"Hey, can I borrow a piece of paper?"
"Sure, just grab a page out of my teenage daughter's journal that she's not using. Flip through until you find one"
Here's an idea, privacy first, ooooh anit we cool coders second. Privacy very much has to be the default, not google's cleverness or revenue stream.
All I can say is thank the non existent one that I don't use gmail for anything even vaguely important.
The only reason you don't have the same reaction to the location bar in your browser showing browser history is that you're used to it.
If you don't want email results to show up on your search page, just don't turn it on.
If that is true, why would you expect every site to assume you want privacy, when you chose to have customization by being logged in?
If you're using multilogin, you're sending cookies for multiple sessions on each request. How can you blame the server for thinking you might want results for both?
Them: "Hey dude, can I use your computer real quick for a second."
You: "Err, hold on a second, I need to do something..."
Them: awkward silence
But more seriously it really depends on what appears in that search results and for which queries. If it's done properly it only triggers when there's a very relevant mail matching the query, which would be unlikely from just a casual search from a friend.
Also if just the title is shown, it doesn't reveal much.
I liked it better when the web was impersonal, when you actually had to make an effort to filter out the information you didn't want. As more and more of the top of your search results get cluttered with things that Big Bro knows that you want, the less and less you are exposed to the world of things that you never knew you might take an interest in.
Search used to be a way to find marvelous new gems in the ocean of Internet. Now it's just a reaffirmation of your favorite repertoires, leaving you with the ultimate confirmation bias in everything you read, buy, and think about. These days, I can rarely find anything with Google that I didn't already know about, read about, write about, etc. Half the time, I use Google as a bookmark manager ... heck, I might as well just search my browser history. Throwing email history into the mix will only accelerate this trend, shoving each of us even deeper into our own little holes in the ground. Search has become boring, an incubator for egocentric brats, and a place where political diversity goes to die ... all in the name of personalization, i.e. ad revenue.
Nowadays, the only sites that dare to give me non-personalized information seem to be DuckDuckGo and Wikipedia. Oh, and occasionally Google, when I'm logged out and freshly rid of cookies.
> Nowadays, the only sites that dare to give me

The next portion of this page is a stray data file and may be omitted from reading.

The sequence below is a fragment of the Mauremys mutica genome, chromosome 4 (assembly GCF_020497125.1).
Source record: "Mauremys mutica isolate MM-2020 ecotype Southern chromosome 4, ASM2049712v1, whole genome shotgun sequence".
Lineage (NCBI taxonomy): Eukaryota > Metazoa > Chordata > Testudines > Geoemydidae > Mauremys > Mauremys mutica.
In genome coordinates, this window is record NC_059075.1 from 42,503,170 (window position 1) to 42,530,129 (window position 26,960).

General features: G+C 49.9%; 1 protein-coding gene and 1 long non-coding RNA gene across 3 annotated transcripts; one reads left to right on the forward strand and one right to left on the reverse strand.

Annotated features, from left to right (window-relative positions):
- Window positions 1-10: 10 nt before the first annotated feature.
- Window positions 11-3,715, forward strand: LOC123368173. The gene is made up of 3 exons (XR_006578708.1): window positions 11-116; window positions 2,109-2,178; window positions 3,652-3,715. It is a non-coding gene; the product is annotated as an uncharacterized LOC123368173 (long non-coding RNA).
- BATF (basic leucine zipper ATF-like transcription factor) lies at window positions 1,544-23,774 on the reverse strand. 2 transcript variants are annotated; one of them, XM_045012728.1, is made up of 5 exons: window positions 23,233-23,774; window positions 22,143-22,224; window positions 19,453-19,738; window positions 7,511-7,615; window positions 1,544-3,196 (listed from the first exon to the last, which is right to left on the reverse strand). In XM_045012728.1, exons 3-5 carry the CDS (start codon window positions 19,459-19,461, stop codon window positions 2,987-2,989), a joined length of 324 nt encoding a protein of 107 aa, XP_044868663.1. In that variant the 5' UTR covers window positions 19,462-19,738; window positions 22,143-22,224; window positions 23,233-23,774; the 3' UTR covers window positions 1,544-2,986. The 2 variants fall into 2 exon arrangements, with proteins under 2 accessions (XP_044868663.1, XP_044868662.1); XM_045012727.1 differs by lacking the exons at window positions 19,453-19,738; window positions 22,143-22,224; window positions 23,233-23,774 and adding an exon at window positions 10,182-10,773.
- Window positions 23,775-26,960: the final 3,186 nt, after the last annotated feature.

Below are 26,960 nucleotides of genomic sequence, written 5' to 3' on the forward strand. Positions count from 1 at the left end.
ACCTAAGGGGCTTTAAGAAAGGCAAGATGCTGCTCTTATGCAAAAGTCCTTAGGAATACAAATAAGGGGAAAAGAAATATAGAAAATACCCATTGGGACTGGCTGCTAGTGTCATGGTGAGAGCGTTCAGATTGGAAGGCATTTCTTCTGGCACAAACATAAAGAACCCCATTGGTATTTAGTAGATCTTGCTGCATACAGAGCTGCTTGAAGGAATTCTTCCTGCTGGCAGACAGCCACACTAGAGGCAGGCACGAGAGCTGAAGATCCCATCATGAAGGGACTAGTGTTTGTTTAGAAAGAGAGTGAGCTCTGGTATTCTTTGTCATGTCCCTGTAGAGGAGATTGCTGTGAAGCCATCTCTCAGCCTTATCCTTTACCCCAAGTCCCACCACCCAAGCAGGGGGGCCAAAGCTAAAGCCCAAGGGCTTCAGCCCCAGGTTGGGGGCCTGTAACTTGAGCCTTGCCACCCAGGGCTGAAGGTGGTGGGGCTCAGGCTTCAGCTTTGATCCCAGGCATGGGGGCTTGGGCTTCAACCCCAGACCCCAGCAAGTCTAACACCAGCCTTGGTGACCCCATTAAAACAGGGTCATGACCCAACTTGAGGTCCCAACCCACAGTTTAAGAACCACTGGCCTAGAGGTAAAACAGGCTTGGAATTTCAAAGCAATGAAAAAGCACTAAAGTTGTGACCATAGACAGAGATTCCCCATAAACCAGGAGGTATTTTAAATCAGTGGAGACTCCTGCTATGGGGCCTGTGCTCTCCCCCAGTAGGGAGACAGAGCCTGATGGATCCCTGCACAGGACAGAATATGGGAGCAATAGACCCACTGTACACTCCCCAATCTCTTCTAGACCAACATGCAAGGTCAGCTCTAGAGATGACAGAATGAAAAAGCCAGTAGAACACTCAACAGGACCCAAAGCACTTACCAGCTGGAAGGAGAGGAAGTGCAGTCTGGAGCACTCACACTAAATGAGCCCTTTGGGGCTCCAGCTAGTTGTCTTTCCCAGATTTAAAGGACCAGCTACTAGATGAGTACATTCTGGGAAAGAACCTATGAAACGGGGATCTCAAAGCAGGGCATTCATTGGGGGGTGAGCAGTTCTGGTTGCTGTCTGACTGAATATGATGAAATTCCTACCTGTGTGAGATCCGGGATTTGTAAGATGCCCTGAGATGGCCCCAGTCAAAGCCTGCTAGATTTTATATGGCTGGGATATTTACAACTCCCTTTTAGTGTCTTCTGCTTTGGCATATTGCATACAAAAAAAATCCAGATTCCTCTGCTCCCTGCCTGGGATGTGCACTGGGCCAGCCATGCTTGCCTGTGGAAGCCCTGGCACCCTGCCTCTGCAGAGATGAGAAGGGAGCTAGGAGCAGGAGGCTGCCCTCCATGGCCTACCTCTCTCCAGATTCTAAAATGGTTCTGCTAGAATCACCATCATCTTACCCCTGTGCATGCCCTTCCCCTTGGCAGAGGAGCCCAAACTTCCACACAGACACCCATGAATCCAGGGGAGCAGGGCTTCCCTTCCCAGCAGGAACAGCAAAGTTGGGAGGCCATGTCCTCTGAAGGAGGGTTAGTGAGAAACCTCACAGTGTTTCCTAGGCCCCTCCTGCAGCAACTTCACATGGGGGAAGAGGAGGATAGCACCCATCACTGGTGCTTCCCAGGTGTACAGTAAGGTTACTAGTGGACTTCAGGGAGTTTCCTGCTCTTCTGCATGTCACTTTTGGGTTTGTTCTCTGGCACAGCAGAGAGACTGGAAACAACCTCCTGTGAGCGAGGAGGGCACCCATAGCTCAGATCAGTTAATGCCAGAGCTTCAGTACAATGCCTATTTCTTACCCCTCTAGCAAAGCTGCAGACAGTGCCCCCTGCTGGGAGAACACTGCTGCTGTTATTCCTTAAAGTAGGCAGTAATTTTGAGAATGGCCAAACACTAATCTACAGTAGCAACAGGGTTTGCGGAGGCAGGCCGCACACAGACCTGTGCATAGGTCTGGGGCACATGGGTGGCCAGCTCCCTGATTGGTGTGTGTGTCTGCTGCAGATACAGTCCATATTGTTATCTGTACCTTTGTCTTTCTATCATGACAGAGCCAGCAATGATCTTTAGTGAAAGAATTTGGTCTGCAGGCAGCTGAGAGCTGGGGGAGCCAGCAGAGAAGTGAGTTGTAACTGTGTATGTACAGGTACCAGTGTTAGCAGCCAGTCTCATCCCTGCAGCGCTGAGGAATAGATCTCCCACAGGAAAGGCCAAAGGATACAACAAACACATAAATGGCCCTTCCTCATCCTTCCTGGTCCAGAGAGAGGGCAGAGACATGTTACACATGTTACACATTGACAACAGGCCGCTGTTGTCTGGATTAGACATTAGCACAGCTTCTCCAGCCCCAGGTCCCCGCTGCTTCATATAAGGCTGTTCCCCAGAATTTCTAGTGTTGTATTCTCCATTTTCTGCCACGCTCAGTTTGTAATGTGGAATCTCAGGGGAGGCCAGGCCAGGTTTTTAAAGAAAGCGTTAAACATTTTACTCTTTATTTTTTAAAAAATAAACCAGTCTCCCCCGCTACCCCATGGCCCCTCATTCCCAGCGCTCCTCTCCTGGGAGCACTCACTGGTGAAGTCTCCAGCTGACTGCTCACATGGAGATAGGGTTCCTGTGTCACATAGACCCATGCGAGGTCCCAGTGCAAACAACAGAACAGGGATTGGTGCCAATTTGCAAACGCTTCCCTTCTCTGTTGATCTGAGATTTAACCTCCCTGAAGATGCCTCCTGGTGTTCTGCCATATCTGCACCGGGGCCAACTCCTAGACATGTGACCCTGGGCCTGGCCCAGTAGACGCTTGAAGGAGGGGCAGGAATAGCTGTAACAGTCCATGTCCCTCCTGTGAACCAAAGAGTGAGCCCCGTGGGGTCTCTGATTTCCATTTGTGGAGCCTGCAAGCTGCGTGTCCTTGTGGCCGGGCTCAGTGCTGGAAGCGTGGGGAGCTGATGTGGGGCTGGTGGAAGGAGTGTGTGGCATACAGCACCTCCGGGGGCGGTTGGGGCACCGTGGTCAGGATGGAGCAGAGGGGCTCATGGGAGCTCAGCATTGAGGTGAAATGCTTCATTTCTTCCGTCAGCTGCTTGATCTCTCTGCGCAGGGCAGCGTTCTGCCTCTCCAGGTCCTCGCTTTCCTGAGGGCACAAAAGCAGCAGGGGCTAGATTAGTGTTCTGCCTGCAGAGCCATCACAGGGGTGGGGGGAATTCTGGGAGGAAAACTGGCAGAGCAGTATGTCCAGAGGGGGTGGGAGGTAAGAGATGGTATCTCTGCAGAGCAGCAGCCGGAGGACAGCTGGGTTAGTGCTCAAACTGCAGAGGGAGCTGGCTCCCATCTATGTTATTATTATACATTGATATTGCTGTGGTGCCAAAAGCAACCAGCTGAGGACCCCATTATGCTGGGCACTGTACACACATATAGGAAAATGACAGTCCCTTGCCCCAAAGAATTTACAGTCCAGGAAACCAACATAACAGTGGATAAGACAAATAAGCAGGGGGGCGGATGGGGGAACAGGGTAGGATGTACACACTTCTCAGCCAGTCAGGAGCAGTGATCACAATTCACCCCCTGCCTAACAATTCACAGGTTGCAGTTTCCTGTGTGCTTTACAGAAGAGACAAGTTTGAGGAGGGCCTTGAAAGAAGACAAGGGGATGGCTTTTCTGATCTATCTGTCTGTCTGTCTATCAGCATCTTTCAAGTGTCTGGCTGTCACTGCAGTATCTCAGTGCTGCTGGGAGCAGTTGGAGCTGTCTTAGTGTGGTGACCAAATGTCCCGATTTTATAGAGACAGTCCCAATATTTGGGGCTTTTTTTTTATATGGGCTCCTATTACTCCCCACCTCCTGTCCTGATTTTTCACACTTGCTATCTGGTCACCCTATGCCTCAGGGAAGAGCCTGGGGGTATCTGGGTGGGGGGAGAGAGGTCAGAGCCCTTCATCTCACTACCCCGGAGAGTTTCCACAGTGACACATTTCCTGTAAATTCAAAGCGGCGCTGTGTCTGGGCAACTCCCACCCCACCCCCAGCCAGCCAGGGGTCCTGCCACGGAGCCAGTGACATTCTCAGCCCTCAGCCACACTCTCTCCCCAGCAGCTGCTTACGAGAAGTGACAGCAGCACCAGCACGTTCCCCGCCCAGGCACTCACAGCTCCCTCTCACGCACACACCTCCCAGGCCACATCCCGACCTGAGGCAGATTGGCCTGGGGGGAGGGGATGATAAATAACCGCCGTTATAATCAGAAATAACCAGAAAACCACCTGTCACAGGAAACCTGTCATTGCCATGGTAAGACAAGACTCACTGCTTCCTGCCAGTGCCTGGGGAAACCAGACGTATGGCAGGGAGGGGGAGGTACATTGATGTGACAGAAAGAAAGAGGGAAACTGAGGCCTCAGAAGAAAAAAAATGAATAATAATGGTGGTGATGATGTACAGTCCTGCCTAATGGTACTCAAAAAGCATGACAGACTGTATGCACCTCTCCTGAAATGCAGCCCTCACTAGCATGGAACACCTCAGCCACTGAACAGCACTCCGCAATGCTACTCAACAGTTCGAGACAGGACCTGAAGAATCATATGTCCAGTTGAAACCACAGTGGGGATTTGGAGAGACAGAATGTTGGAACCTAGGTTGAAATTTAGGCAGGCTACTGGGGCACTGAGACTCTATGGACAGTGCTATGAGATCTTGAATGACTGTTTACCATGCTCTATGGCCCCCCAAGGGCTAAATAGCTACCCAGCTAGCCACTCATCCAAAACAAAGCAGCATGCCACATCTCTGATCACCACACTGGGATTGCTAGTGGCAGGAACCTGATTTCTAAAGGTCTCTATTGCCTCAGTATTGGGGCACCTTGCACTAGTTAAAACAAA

> non-personalized information seem to be DuckDuckGo and
> Wikipedia. Oh, and occasionally Google, when I'm logged
> out and freshly rid of cookies.
If you really don't want Google to return personalized results, then click the "Hide personal results" icon in the top right. This is less annoying than having to clear all your cookies.
Google in recent times has gotten so creepy that I never stay logged in. Same with Facebook btw.
What's interesting is that while Google is narrowing down on what you are specifically looking for in search, it is simultaneously introducing a product that is designed to suggest things you have not explicitly asked for: Google Now. It will be interesting to see if they can provide the discovery functionality that you want with a product that is specifically designed to perform that function, rather than one that does so unintentionally.
I'm also not sure whether something like Google Now could fill the role of completely unpersonalized, "objective" information. It is still personalized in the sense that the algorithm is tainted by my current preferences, so it might confirm my biases in more subtle ways. In fact, Google has every incentive to show me results that please my palate as much as possible. "Worried about Obamacare? Why don't you check out this fundamentalist's blog?"
Google already has the content it needs to do that and does not have to tell you that it's using it.
Speaking anecdotally of course, I've found the gmail search function to be very good. Add in operators as you would in regular searches and it's as useful as regular search--but in the context of email.
Maybe I'm misunderstanding?
The most recent example dealt with a specific admin type email i needed for forms. it is an email with two fairly distinctive words. As far as i know, it's the only email i've ever received with those two words.
The top 20 emails returned by search don't contain both words.
perhaps this is a weird or unfair use case. There's a fair amount of institutional knowledge tucked away in that account. Often, i need complicated constraints to coerce the search to bring forth my data.
Don't know if it'd help (and not to suggest you didn't try), but sometimes quotes can help on that front. Also, can't speak to the apps version--haven't used it myself.
Thanks for the reply.
I still wish they did page numbers for search results or something like that. (I'm aware of the manually editing the url hack, but it's not the same experience.)